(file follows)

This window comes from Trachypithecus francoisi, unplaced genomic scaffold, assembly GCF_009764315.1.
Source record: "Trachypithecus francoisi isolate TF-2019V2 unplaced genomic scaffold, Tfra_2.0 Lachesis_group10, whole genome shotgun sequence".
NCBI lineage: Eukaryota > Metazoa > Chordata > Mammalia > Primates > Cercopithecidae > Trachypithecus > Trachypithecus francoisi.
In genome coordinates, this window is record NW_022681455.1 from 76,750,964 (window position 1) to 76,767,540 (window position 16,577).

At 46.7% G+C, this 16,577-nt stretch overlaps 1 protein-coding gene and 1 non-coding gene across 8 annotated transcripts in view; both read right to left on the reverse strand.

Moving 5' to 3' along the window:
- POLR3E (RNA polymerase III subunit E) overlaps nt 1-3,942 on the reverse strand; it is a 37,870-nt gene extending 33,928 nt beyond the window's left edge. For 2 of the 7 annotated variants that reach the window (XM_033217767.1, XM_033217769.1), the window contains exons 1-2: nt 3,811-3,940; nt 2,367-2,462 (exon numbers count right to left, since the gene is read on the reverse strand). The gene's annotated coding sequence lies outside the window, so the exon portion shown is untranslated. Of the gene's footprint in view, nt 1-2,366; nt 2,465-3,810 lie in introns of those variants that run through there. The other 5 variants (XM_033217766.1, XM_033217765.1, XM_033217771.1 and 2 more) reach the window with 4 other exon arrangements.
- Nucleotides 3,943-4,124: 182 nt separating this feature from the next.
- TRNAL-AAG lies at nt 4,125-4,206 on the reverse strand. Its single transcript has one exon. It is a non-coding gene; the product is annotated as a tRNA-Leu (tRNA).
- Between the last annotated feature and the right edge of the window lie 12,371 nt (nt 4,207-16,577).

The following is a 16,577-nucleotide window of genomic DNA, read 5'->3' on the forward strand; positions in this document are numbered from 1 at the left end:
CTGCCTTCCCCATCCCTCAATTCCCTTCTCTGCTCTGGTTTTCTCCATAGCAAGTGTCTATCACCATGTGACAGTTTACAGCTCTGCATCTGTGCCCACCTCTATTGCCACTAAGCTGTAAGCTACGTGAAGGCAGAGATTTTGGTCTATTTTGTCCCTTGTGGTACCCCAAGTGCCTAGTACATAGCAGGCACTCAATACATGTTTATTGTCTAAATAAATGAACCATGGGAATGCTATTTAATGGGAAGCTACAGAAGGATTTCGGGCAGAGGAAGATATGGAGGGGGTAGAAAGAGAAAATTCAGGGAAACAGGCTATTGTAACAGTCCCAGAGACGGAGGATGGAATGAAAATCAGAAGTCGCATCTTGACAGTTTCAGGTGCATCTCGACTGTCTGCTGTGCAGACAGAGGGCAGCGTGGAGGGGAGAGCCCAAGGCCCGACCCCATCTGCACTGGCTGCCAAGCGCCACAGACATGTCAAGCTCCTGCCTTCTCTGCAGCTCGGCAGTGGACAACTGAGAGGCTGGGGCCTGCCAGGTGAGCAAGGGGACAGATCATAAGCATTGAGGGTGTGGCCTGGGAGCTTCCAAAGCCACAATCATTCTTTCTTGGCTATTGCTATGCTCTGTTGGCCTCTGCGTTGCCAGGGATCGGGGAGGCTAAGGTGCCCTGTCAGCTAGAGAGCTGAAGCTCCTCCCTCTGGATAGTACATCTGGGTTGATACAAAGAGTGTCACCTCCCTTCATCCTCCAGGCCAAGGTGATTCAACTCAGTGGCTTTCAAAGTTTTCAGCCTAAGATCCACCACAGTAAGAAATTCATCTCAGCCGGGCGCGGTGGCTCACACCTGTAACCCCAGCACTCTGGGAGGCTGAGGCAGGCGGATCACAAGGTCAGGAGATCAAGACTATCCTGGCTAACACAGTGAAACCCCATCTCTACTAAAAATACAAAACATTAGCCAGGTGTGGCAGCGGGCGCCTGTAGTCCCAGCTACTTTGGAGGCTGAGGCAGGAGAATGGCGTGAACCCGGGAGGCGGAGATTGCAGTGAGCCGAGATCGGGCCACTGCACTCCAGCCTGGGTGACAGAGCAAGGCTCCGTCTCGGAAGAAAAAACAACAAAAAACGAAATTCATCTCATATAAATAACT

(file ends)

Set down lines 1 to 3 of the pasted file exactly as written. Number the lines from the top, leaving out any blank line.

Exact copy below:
This window comes from Trachypithecus francoisi, unplaced genomic scaffold, assembly GCF_009764315.1.
Source record: "Trachypithecus francoisi isolate TF-2019V2 unplaced genomic scaffold, Tfra_2.0 Lachesis_group10, whole genome shotgun sequence".
NCBI lineage: Eukaryota > Metazoa > Chordata > Mammalia > Primates > Cercopithecidae > Trachypithecus > Trachypithecus francoisi.